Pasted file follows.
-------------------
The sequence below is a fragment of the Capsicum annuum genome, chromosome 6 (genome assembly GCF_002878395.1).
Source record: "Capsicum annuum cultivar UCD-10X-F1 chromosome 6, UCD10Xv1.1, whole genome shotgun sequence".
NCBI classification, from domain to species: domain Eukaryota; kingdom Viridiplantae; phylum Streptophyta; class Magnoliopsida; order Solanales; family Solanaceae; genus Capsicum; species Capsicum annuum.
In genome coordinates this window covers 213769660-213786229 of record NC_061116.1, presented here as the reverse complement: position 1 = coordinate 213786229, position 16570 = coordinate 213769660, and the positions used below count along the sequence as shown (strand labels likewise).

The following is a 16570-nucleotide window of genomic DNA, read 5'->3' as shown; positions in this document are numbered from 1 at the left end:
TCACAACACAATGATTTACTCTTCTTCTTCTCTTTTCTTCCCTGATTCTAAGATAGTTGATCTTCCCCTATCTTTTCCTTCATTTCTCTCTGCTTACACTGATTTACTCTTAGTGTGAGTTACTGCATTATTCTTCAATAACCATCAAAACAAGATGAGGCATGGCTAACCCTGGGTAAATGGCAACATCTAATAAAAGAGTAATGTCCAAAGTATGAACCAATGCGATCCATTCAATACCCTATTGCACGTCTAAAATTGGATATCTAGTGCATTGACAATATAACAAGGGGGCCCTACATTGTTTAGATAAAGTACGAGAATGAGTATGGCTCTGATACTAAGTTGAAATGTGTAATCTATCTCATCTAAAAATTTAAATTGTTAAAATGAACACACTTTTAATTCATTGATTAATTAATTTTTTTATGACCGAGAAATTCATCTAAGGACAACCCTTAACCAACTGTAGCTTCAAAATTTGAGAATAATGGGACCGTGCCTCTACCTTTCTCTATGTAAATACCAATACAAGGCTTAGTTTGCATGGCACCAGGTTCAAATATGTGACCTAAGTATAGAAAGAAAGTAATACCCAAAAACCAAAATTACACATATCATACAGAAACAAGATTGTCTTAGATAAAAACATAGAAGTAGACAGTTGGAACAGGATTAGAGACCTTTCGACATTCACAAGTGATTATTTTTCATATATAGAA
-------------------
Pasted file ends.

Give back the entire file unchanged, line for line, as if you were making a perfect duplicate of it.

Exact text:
The sequence below is a fragment of the Capsicum annuum genome, chromosome 6 (genome assembly GCF_002878395.1).
Source record: "Capsicum annuum cultivar UCD-10X-F1 chromosome 6, UCD10Xv1.1, whole genome shotgun sequence".
NCBI classification, from domain to species: domain Eukaryota; kingdom Viridiplantae; phylum Streptophyta; class Magnoliopsida; order Solanales; family Solanaceae; genus Capsicum; species Capsicum annuum.
In genome coordinates this window covers 213769660-213786229 of record NC_061116.1, presented here as the reverse complement: position 1 = coordinate 213786229, position 16570 = coordinate 213769660, and the positions used below count along the sequence as shown (strand labels likewise).

The following is a 16570-nucleotide window of genomic DNA, read 5'->3' as shown; positions in this document are numbered from 1 at the left end:
TCACAACACAATGATTTACTCTTCTTCTTCTCTTTTCTTCCCTGATTCTAAGATAGTTGATCTTCCCCTATCTTTTCCTTCATTTCTCTCTGCTTACACTGATTTACTCTTAGTGTGAGTTACTGCATTATTCTTCAATAACCATCAAAACAAGATGAGGCATGGCTAACCCTGGGTAAATGGCAACATCTAATAAAAGAGTAATGTCCAAAGTATGAACCAATGCGATCCATTCAATACCCTATTGCACGTCTAAAATTGGATATCTAGTGCATTGACAATATAACAAGGGGGCCCTACATTGTTTAGATAAAGTACGAGAATGAGTATGGCTCTGATACTAAGTTGAAATGTGTAATCTATCTCATCTAAAAATTTAAATTGTTAAAATGAACACACTTTTAATTCATTGATTAATTAATTTTTTTATGACCGAGAAATTCATCTAAGGACAACCCTTAACCAACTGTAGCTTCAAAATTTGAGAATAATGGGACCGTGCCTCTACCTTTCTCTATGTAAATACCAATACAAGGCTTAGTTTGCATGGCACCAGGTTCAAATATGTGACCTAAGTATAGAAAGAAAGTAATACCCAAAAACCAAAATTACACATATCATACAGAAACAAGATTGTCTTAGATAAAAACATAGAAGTAGACAGTTGGAACAGGATTAGAGACCTTTCGACATTCACAAGTGATTATTTTTCATATATAGAA